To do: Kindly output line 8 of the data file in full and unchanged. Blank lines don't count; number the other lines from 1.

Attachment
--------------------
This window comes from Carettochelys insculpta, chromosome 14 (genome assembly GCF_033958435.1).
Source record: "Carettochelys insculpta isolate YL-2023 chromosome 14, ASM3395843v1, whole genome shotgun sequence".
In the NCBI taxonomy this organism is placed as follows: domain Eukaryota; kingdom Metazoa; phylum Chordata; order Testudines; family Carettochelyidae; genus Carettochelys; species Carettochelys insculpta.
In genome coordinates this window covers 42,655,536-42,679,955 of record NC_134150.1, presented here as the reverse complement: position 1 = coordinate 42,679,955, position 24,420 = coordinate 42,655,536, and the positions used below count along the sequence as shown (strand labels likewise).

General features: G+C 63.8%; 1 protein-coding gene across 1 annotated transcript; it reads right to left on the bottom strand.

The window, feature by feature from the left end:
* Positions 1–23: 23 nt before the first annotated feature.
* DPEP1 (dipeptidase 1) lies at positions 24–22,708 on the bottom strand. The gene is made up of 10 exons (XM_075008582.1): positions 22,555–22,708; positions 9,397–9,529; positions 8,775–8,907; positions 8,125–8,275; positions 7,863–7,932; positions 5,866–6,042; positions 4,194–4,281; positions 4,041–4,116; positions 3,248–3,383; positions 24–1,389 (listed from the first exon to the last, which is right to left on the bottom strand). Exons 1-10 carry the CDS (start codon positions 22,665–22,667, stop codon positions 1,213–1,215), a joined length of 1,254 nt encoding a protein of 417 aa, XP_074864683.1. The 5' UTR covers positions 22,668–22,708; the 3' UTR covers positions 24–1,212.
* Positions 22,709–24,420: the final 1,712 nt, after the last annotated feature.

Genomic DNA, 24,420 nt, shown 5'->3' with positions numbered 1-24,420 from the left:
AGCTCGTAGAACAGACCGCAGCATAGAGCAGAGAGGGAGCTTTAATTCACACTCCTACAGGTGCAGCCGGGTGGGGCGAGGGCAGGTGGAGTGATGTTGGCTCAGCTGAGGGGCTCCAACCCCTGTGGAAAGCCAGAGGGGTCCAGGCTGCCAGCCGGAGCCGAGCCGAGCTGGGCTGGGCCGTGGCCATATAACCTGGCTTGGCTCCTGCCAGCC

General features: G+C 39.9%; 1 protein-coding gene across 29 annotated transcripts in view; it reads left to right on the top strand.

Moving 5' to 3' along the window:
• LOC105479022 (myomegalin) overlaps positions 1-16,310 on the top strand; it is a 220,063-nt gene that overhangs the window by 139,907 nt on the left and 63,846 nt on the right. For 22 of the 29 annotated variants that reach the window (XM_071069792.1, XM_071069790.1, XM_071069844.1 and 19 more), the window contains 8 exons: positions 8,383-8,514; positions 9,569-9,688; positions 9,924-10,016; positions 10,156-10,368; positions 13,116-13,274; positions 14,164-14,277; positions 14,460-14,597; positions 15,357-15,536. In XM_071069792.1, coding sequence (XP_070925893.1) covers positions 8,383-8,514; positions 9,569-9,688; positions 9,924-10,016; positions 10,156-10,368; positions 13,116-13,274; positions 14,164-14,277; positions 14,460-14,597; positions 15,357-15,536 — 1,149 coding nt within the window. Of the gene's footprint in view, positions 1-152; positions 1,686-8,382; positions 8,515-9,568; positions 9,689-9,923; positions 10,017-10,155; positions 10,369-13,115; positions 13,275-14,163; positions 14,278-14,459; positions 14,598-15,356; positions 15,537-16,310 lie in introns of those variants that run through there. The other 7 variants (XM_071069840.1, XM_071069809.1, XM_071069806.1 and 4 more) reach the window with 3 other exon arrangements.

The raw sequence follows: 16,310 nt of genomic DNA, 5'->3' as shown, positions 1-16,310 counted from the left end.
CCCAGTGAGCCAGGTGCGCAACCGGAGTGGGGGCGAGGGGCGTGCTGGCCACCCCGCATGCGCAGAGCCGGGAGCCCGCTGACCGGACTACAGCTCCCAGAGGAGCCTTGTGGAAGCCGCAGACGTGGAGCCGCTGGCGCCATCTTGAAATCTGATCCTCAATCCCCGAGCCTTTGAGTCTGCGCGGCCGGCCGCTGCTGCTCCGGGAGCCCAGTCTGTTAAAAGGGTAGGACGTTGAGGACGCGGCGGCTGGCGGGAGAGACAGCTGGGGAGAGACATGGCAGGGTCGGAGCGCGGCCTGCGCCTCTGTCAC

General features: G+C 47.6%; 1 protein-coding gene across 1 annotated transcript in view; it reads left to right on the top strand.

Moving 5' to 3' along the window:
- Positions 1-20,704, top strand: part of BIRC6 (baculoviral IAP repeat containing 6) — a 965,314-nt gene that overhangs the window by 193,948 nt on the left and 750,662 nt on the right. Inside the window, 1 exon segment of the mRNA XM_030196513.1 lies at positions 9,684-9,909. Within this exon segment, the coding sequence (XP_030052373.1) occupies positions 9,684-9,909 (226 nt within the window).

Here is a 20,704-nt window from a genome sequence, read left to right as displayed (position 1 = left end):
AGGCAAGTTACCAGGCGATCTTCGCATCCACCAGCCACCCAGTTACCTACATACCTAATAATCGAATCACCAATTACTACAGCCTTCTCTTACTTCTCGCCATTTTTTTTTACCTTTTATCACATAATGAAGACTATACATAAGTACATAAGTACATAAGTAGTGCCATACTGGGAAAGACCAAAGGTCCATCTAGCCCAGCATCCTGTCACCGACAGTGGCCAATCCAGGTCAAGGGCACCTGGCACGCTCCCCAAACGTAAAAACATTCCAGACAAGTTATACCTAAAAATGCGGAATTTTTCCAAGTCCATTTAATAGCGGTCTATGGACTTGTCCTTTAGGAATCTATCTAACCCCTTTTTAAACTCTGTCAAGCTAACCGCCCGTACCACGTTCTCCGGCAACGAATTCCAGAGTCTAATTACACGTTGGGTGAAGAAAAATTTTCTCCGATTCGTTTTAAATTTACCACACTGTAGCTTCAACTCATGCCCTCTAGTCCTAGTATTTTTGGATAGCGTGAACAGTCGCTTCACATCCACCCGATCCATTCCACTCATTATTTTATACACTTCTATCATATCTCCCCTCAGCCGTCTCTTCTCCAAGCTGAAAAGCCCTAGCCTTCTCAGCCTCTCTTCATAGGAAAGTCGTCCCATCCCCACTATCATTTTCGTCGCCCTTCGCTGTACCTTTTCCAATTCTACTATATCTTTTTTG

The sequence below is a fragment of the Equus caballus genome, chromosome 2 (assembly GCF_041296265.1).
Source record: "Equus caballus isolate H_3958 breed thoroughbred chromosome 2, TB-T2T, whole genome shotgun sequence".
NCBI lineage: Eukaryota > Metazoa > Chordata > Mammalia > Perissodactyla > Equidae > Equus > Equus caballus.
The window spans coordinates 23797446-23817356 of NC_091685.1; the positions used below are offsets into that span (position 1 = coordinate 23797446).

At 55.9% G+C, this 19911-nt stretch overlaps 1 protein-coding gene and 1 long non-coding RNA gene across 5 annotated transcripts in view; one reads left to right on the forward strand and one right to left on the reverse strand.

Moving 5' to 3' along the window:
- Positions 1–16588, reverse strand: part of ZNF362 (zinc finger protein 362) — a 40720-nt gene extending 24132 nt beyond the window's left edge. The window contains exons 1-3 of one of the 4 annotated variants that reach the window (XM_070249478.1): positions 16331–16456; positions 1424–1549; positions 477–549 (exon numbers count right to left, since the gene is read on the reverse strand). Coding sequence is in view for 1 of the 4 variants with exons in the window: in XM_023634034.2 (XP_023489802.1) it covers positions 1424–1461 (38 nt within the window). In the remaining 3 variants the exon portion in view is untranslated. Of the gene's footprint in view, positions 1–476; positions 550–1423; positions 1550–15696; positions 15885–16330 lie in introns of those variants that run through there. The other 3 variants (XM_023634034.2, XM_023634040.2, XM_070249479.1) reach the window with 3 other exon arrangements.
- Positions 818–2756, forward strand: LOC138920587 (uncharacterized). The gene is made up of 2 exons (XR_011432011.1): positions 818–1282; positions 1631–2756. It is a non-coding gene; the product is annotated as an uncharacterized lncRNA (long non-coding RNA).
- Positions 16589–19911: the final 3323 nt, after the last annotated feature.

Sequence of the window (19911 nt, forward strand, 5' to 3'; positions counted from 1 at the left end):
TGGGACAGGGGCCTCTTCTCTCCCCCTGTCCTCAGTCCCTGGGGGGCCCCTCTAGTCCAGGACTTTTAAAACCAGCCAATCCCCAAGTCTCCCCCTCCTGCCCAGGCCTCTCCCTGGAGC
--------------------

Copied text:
* DPEP1 (dipeptidase 1) lies at positions 24–22,708 on the bottom strand. The gene is made up of 10 exons (XM_075008582.1): positions 22,555–22,708; positions 9,397–9,529; positions 8,775–8,907; positions 8,125–8,275; positions 7,863–7,932; positions 5,866–6,042; positions 4,194–4,281; positions 4,041–4,116; positions 3,248–3,383; positions 24–1,389 (listed from the first exon to the last, which is right to left on the bottom strand). Exons 1-10 carry the CDS (start codon positions 22,665–22,667, stop codon positions 1,213–1,215), a joined length of 1,254 nt encoding a protein of 417 aa, XP_074864683.1. The 5' UTR covers positions 22,668–22,708; the 3' UTR covers positions 24–1,212.